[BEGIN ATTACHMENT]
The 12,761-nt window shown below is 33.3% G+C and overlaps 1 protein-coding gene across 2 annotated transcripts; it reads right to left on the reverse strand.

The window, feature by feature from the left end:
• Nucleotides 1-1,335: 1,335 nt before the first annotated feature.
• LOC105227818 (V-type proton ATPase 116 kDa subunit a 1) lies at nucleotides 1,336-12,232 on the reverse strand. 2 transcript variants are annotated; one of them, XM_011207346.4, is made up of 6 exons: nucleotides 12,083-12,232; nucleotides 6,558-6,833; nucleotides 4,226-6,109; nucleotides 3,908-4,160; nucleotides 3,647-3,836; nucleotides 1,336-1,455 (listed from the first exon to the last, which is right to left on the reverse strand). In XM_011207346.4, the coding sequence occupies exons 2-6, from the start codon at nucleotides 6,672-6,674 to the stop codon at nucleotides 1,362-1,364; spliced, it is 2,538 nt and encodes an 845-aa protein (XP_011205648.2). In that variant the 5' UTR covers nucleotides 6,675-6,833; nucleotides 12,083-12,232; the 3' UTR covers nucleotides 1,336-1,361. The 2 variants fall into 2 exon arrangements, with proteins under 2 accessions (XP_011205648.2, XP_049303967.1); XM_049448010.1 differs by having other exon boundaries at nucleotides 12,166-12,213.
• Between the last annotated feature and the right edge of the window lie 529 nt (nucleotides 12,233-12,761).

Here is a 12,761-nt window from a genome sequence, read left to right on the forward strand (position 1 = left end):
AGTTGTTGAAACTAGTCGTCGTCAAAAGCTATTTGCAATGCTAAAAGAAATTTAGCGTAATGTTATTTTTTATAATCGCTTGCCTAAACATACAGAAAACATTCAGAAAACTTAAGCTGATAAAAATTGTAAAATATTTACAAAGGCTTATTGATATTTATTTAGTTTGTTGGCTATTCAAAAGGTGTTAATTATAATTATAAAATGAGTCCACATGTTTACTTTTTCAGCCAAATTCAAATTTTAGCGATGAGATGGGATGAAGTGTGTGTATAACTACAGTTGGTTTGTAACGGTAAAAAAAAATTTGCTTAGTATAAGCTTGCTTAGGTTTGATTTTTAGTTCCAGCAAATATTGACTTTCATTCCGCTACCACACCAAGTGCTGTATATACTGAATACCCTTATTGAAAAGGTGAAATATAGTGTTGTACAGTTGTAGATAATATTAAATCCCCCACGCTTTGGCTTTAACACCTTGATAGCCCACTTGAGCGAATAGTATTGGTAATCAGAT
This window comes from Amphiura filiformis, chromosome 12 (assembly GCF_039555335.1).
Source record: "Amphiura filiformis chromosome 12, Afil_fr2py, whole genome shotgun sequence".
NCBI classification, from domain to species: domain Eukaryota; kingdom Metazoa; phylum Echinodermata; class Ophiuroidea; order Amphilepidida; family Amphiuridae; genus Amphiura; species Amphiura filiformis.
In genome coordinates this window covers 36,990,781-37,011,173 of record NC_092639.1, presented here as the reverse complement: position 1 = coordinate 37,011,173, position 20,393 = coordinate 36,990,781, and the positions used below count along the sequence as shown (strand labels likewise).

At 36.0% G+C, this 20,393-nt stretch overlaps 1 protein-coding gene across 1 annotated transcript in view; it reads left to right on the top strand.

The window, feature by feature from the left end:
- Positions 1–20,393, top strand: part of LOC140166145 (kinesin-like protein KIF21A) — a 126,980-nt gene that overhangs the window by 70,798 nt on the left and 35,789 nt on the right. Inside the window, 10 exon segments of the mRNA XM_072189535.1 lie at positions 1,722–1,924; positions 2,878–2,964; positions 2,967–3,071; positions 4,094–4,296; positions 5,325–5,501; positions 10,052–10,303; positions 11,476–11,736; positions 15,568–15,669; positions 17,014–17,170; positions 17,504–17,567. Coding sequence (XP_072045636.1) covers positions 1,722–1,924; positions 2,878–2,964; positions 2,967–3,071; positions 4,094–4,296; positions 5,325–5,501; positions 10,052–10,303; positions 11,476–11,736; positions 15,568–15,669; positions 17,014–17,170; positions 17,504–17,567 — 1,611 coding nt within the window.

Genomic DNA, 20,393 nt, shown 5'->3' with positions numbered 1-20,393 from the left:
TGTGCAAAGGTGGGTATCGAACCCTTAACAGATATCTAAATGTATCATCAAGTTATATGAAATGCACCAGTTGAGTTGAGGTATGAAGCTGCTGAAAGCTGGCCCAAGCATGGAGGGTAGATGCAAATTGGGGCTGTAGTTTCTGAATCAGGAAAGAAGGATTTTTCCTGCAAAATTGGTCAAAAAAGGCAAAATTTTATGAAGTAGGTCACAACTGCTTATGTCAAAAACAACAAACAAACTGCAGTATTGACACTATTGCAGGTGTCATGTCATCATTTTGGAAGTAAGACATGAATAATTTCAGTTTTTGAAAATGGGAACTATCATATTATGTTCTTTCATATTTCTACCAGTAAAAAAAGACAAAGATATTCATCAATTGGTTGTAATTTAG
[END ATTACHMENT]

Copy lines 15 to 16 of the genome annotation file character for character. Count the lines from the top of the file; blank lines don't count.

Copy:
Genomic DNA, 20,393 nt, shown 5'->3' with positions numbered 1-20,393 from the left:
TGTGCAAAGGTGGGTATCGAACCCTTAACAGATATCTAAATGTATCATCAAGTTATATGAAATGCACCAGTTGAGTTGAGGTATGAAGCTGCTGAAAGCTGGCCCAAGCATGGAGGGTAGATGCAAATTGGGGCTGTAGTTTCTGAATCAGGAAAGAAGGATTTTTCCTGCAAAATTGGTCAAAAAAGGCAAAATTTTATGAAGTAGGTCACAACTGCTTATGTCAAAAACAACAAACAAACTGCAGTATTGACACTATTGCAGGTGTCATGTCATCATTTTGGAAGTAAGACATGAATAATTTCAGTTTTTGAAAATGGGAACTATCATATTATGTTCTTTCATATTTCTACCAGTAAAAAAAGACAAAGATATTCATCAATTGGTTGTAATTTAG